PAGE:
Saturday, December 30, 2006

Working on Ultimate Social Security Disability Guide

It has been quit a while since I last wrote on this blog. I have been extremely hard at work on my website the ultimate social security disability guide. Visit this site. I have included even more information on Social Security Disability and SSI. I also have a blog on that site aswell. I will continue to try and update this blog but to get the most free information on Social Security Disability and SSI my site is a must read. You will find information on all the stages of the disability process, how Social Security determines if you are disabled, what you can do to give yourself the best chance of winning your SSDI or SSI benefits, and much more.

Wednesday, November 15, 2006

Changes at Social Security

This is a time of change for Social Security disability. Social Security is going paperless. In fact, they are already using electronic files in most states and many are completely paperless. Social Security is also revamping the whole disability process. They are testing the new process in the New England area. I will have more on all of this in future Blogs.

Monday, November 13, 2006

To Win You Must Learn About the Process

If you want to win your Social Security Disability claim you must read all you can about Social Security and how they determine if you are disabled. A good starting point is my site But don't stop there you should also explore the Social Security Administrations web site. You know why you can't work but if you don't understand what you have to prove to Social Security you are drasticaly hurting your chances of winning. Even if you have a lawyer you must research the subject. You should also ask your lawyer what are the keys to your particular case. By knowing what is essential to your case you can assist in getting the proper medical records and RFC forms. It will also help you in how you fill out forms for Social Security and how you testify at hearing.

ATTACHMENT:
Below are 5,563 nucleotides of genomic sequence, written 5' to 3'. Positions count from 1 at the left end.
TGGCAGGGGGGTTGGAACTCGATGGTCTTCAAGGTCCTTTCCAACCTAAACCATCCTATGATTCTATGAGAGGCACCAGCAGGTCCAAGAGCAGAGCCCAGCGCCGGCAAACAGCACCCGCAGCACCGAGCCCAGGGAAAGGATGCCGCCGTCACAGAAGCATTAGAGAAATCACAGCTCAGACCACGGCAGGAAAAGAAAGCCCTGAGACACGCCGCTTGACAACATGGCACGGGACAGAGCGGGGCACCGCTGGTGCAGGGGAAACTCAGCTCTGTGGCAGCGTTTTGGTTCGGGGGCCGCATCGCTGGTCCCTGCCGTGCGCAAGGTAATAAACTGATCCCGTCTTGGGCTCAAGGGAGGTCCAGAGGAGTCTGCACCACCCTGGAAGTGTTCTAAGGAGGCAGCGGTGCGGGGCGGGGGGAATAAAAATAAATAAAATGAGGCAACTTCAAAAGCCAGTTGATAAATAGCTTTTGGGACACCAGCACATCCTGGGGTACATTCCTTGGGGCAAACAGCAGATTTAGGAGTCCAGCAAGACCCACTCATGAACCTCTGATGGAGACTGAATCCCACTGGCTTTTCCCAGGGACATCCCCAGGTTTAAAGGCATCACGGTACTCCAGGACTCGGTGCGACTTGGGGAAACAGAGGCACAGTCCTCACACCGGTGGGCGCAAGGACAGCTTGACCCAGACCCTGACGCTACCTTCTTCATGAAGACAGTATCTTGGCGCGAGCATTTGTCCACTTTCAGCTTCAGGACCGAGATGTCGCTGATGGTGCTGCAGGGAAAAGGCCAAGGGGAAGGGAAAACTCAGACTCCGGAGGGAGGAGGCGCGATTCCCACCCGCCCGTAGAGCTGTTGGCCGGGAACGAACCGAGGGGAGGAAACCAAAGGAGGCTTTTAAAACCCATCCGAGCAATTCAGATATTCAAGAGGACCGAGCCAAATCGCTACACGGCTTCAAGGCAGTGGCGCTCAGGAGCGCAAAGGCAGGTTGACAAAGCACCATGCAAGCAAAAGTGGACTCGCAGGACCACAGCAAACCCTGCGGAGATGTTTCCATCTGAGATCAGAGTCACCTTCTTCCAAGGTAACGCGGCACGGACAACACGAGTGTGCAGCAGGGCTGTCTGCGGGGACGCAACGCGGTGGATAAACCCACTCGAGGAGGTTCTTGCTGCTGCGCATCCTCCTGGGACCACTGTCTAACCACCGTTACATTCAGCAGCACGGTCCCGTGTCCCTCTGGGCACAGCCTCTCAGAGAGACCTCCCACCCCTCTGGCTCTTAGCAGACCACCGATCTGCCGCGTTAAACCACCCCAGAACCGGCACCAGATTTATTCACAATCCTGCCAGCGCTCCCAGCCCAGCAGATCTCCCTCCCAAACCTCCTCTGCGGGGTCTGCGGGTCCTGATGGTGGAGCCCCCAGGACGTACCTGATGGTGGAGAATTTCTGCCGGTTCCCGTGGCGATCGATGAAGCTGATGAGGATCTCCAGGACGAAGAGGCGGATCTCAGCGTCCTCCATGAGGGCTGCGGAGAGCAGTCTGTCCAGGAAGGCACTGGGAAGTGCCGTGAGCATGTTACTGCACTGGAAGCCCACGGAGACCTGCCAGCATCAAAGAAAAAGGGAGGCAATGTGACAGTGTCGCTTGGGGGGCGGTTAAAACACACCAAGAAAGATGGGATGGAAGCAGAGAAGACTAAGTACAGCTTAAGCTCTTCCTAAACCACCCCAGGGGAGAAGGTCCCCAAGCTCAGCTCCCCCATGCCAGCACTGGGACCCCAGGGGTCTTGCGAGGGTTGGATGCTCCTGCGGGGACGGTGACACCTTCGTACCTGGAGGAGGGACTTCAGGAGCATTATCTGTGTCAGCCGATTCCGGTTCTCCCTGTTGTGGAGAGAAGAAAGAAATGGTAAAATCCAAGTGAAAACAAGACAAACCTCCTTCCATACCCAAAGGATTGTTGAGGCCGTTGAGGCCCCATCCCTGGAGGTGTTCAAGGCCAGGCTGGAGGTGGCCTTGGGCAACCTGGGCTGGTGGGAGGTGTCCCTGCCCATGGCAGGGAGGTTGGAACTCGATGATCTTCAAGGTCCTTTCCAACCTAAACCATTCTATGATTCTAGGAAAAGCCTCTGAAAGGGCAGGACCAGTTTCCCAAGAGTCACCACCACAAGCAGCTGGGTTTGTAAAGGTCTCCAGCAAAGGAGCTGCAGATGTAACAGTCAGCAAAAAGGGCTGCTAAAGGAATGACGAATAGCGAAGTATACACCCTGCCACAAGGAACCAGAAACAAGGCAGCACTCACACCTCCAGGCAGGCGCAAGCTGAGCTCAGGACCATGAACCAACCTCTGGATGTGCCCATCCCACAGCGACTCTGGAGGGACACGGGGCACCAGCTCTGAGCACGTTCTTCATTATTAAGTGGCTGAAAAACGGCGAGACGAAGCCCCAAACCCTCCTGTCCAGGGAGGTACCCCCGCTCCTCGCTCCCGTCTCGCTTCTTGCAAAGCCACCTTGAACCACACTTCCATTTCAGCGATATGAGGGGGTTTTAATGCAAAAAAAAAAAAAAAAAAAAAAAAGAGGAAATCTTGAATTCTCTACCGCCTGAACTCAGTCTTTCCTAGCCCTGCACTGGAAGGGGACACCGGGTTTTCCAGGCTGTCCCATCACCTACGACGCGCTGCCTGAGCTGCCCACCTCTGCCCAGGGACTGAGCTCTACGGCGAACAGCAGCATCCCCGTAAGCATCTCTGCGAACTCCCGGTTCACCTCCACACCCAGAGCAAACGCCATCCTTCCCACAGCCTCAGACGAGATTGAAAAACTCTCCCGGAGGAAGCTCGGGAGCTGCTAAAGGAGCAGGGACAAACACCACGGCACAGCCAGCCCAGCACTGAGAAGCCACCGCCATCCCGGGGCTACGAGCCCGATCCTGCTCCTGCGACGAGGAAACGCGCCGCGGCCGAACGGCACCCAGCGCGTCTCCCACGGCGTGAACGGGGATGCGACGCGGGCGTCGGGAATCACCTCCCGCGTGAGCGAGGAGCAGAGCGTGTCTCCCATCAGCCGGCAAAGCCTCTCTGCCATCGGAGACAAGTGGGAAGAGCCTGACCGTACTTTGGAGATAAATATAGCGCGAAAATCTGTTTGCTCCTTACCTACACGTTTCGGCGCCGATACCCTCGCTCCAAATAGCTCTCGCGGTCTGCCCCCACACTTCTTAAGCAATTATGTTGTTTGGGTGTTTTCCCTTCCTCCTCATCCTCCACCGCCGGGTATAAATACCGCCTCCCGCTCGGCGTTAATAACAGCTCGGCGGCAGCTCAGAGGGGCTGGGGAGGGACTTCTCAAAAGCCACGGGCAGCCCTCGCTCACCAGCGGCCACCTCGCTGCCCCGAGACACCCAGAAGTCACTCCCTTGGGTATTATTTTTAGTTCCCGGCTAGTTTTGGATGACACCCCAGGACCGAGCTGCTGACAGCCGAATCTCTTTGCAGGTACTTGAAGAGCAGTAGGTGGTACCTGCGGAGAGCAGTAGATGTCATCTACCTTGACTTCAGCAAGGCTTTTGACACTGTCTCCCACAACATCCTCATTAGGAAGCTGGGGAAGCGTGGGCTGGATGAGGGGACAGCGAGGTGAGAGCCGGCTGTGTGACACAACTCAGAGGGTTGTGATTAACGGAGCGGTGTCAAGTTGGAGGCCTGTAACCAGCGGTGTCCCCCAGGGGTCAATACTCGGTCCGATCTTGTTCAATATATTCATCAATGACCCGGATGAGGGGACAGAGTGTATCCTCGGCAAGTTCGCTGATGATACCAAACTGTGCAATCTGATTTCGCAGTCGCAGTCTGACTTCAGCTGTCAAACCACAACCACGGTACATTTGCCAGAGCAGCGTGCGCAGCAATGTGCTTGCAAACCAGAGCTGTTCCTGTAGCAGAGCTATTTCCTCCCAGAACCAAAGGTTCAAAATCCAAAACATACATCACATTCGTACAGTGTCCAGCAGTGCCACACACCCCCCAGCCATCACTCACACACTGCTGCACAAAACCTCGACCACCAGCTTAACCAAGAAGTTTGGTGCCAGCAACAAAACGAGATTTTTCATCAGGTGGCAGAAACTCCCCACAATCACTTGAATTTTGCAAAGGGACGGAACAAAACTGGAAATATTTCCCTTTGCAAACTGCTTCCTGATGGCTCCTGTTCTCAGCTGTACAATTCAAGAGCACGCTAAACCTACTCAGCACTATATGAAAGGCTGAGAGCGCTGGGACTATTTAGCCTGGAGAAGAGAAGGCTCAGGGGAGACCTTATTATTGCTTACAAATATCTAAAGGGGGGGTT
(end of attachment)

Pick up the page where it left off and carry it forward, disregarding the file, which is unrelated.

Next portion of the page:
Tuesday, October 24, 2006

More Social Security Disability Tips

Tip: Get a lawyer who has handled numerous Social Security Disability cases.

Notice I did not say get any lawyer. If you get a lawyer who has never handled a Social Security claim then you are almost just as well off not getting an attorney. You might be thinking right now that of course I am going to say that because I am an attorney who does Social Security Disability work. The reason I am saying this however is because Social Security law is very complex. A lawyer who has handled many of these cases is familiar with the law and more importantly the Social Security system and how it works. Social Security statistics show that those that are represented have a higher winning percentage than those that are not represented.

When I bought my house I hired an attorney who handles real estate law to do my closing because even though I am as an attorney licensed to do closings, I knew I did not know everything that an experienced real estate attorney would know.

Tip: Once you get a lawyer, don't forget about your case.

Laywer or not, you must stay involved in your case. I found through the years that those claimants who kept tabs on their case and played an active role in getting medicals from their doctors tend to get the best results.

Saturday, October 21, 2006

Quick General Tips to Help Win Your Social Security Disability Claim

This is the first day of my blog. I will attempt to give some general tips that can help you win your Social Security Disability or Supplemental Security Income Claim.

Tip: Make sure you give all of your relevant medical evidence to Social Security or if you have a lawyer give it to him\her.